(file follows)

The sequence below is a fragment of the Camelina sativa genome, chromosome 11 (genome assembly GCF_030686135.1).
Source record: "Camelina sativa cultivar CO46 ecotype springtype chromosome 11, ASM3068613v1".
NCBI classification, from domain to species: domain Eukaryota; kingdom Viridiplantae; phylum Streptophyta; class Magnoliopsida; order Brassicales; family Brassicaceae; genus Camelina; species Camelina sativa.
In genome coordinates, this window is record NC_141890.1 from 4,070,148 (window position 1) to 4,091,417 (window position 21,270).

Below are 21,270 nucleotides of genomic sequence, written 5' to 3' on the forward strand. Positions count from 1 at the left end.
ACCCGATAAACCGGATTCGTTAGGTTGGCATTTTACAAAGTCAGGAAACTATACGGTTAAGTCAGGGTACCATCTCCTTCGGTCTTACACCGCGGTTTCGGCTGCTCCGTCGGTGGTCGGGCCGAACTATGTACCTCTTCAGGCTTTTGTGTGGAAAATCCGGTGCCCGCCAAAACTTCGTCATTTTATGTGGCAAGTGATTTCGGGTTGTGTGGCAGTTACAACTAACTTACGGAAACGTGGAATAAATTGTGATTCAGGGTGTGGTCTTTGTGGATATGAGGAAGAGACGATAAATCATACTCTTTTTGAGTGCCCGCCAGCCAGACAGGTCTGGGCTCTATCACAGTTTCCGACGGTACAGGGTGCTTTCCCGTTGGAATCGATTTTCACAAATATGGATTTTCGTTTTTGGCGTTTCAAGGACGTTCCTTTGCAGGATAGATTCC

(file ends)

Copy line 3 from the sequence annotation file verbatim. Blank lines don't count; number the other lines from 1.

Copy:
NCBI classification, from domain to species: domain Eukaryota; kingdom Viridiplantae; phylum Streptophyta; class Magnoliopsida; order Brassicales; family Brassicaceae; genus Camelina; species Camelina sativa.